Homeopathic Philosophy

Modern science recognizes that an organism's response to stress occurs in a highly organized and interrelated manner. In Homoeopathy the concept of homeostatic balance on physical levels is expanded to include the mental and emotional realms as well. In other words, one's body, mind and emotions are viewed as always working to maintain a relative degree of homeostasis or balance. Because the body, mind and emotions respond in unity to stress, the Homoeopathic approach to understanding disease is holistic. This means an attempt is made to evaluate any problem in the context of the whole person--physically, mentally and emotionally--and to understand how the person is limited.
The Homoeopathic approach does not combat disease symptoms in the same manner as one would in conventional practice. Instead, Homoeopathic philosophy states that if the organism is brought back into balance, the symptoms of disease (imbalance) will resolve accordingly. The Homoeopathic means to this end is unique to each person; therefore, whereas a conventional diagnosis is based on a defined set of common symptoms, and will be treated conventionally with common treatments, a Homoeopath looks for a broad and unique picture of imbalance specific to each person.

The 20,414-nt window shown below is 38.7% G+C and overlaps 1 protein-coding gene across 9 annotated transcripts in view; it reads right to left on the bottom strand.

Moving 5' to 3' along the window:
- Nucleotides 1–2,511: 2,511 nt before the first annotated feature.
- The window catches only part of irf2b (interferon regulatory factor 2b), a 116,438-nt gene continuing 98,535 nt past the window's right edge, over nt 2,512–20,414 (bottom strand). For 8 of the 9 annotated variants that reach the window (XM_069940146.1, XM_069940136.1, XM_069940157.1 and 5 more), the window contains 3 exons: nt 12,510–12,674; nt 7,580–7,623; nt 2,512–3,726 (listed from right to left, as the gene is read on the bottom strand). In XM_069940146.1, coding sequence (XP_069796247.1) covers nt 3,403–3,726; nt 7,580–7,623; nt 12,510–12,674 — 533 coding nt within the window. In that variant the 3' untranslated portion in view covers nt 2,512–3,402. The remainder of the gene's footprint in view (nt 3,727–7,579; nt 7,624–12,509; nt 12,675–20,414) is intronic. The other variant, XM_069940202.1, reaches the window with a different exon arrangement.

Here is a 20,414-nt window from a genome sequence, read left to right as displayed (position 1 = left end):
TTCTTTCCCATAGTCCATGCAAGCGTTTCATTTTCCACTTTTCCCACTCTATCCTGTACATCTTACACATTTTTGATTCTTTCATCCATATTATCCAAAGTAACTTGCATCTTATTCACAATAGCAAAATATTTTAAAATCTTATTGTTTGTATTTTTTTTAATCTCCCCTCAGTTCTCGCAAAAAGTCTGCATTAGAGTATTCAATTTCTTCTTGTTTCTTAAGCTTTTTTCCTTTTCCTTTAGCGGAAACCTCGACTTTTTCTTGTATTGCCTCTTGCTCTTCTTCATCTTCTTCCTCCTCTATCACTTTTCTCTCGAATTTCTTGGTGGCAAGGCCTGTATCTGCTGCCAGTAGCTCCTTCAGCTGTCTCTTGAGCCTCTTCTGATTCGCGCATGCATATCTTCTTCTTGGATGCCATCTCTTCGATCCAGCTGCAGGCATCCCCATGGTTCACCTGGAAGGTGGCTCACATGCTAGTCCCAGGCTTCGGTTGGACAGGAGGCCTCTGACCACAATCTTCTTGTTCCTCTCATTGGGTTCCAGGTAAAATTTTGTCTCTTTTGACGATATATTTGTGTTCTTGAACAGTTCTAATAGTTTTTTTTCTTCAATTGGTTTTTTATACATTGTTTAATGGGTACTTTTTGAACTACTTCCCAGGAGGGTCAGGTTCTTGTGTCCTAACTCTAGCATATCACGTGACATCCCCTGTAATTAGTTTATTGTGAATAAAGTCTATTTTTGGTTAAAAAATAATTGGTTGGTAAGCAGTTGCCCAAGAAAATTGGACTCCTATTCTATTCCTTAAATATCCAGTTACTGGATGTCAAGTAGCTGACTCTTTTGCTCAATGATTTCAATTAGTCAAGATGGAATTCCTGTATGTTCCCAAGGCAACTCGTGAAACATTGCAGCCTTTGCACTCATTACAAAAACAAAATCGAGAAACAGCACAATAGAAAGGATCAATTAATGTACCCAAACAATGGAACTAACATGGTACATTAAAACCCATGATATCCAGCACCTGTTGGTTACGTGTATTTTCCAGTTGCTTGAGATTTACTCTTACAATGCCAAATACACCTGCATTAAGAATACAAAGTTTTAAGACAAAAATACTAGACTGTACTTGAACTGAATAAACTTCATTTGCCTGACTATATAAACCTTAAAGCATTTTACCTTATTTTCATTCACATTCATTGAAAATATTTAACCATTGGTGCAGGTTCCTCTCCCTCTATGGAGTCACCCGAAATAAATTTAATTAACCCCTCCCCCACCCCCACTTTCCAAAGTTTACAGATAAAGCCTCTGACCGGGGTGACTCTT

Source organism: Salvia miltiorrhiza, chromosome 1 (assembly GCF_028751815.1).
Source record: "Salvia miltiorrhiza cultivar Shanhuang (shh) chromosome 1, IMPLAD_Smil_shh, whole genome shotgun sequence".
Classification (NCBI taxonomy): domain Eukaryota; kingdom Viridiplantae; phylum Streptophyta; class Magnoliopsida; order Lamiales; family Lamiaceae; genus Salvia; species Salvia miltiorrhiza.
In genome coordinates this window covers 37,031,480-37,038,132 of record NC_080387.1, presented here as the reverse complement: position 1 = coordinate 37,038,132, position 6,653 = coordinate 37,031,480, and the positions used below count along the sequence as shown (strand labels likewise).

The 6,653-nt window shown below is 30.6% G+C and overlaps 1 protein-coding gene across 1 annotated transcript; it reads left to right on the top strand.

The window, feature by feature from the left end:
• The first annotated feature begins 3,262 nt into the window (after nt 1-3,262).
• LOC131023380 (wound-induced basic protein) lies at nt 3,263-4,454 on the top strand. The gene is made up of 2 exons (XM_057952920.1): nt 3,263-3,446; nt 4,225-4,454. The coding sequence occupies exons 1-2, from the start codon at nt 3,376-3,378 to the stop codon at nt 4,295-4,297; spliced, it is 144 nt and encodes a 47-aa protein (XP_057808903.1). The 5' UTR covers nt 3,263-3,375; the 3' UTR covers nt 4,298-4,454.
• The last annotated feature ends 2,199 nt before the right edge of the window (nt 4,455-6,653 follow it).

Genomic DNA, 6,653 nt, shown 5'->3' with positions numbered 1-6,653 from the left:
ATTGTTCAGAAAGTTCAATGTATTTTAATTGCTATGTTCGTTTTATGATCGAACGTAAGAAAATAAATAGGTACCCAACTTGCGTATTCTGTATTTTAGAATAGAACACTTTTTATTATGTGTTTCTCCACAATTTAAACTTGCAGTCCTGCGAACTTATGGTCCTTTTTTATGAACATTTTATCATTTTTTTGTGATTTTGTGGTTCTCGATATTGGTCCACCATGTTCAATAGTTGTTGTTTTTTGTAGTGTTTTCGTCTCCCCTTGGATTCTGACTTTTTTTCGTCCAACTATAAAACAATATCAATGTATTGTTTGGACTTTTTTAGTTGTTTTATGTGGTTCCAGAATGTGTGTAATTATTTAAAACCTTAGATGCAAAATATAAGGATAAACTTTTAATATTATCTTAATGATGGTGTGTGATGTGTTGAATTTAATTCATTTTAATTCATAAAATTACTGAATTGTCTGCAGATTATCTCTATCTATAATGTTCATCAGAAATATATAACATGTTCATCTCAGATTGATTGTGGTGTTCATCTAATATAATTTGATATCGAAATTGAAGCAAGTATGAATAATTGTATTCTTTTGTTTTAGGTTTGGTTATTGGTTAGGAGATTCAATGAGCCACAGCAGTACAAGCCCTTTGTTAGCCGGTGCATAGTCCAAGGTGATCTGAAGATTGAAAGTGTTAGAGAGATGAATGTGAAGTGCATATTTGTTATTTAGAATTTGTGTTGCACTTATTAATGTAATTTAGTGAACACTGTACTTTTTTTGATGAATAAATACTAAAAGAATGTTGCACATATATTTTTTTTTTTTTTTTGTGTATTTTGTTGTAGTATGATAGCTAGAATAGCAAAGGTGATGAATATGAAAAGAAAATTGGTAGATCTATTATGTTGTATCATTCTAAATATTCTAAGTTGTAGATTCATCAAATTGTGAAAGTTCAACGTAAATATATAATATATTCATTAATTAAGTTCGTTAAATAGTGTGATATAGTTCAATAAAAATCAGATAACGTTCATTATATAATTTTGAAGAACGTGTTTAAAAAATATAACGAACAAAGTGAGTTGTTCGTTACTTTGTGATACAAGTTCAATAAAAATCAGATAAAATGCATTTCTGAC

An example of this difference between conventional and Homoeopathic practice can be made by looking at how each would approach an inflammatory condition. Conventional practitioners might view a chronic inflammatory disease as the result of an overly-aggressive immune system, and could make a diagnosis based upon a pattern of common symptoms. They could then choose from any number of anti-inflammatory or immune-modulating agents, hoping to suppress the problem.
For a Homoeopath, the signs and symptoms of inflammation are just the starting point for understanding the full breadth of disease. The common signs of inflammation--'rubor, calor, dolor and tumor'--are simply the tip of the iceberg. A conventional diagnosis would not be specific enough for selection of a remedy, and one would need to consider other broader or unique expressions of disease.
The effort to target inflammation alone is also be viewed by Homoeopaths as 'suppressive', meaning that although the most obvious symptoms of imbalance (eg., inflammation) may be quelled, the underlying stress and imbalance from which this problem arose have not changed. Therefore, a person with a chronic inflammatory condition is treated but not cured. Homoeopaths also view the effort to suppress symptoms as one which occurs at the expense of the rest of the organism. That is, if the organism works as an integrated whole, one cannot single out and combat individual symptoms without the battle spilling over in effects on the whole.
Therefore, to rid a person of their chief complaint is not enough in Homoeopathy. The improvement must also be in line with a general 'direction of cure'--if a person's chief complaint is resolved, one should not see a subsequent problem develop at a deeper or more vital level of function.